Exercise, preferably earlier in the day in natural light, a strong cup of coffee in the morning, a diet that is rich in omega 3 fatty acids (flaxseed oil, salmon, sardines, etc.) and limits simple carbohydrates, stress management, good habits around sleep (no late night electronics!) and social outings with friends can also help manage seasonal changes.

It’s important to work with your health care provider if symptoms progress beyond what feels manageable.   If you have trouble functioning at work, home or in your volunteer work, your personal relationships suffer and you have significant feelings of depression, including suicidal thoughts, it’s time to talk with your doctor.  Light therapy, medication and therapy may be recommended to help you get through the winter.

If you can relate to Henry Adams, it’s good to get into a preventative routine of natural sunlight, exercise, yoga or other stress management practices, a healthy diet, fun social outings and a morning cup of coffee.  Prevent symptoms if you can, manage symptoms that come up and seek the advice of your doctor if symptoms get overwhelming and you can’t escape to a sunny location.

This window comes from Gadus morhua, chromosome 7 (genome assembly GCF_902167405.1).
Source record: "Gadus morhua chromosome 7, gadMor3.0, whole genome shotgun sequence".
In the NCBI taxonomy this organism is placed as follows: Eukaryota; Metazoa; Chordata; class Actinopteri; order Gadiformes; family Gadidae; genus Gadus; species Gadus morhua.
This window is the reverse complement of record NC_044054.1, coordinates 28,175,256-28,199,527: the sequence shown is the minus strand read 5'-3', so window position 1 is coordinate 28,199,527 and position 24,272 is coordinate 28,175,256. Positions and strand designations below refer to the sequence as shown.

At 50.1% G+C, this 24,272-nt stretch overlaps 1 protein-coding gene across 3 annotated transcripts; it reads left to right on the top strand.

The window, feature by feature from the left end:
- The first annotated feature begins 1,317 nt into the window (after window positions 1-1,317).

Staying flexible

Feel Your Best with Yoga: Cancer Treatment and Recovery

Life changes in an instant with a diagnosis of cancer.  It’s like a big wave crashing through the house rearranging everything.  How do you manage the big wave?  The ancient science of yoga provides useful tools for coping with the diagnosis and treatments and supporting optimal health in recovery.

How Yoga Helps

Yoga therapy (the therapeutic application of the tools of yoga) can help increase energy, reduce fatigue, reduce stress and anxiety, improve sleep, manage pain, and improve psychological health, including depression.

One of the most important self-care strategies for cancer is caring for your immune system.  A tailored yoga practice does this by reducing stress, improving sleep and promoting better digestion.  Yoga, along with nutritious food, adequate sleep, regular exercise, social support and other therapies, promotes the optimal functioning of your immune system during and after treatment.

Yoga Adapted for Your Needs

A yoga practice for cancer treatment and recovery is adapted to the person to help with their unique and very individual experience.  Yoga practice might include yoga postures, breathing practices, guided relaxation, sound, meditation or other practices.  The tools used are always tailored to the person’s interests and needs. There is no “one-size-fits-all” yoga approach when it comes to the type of cancer, the treatments or the recovery.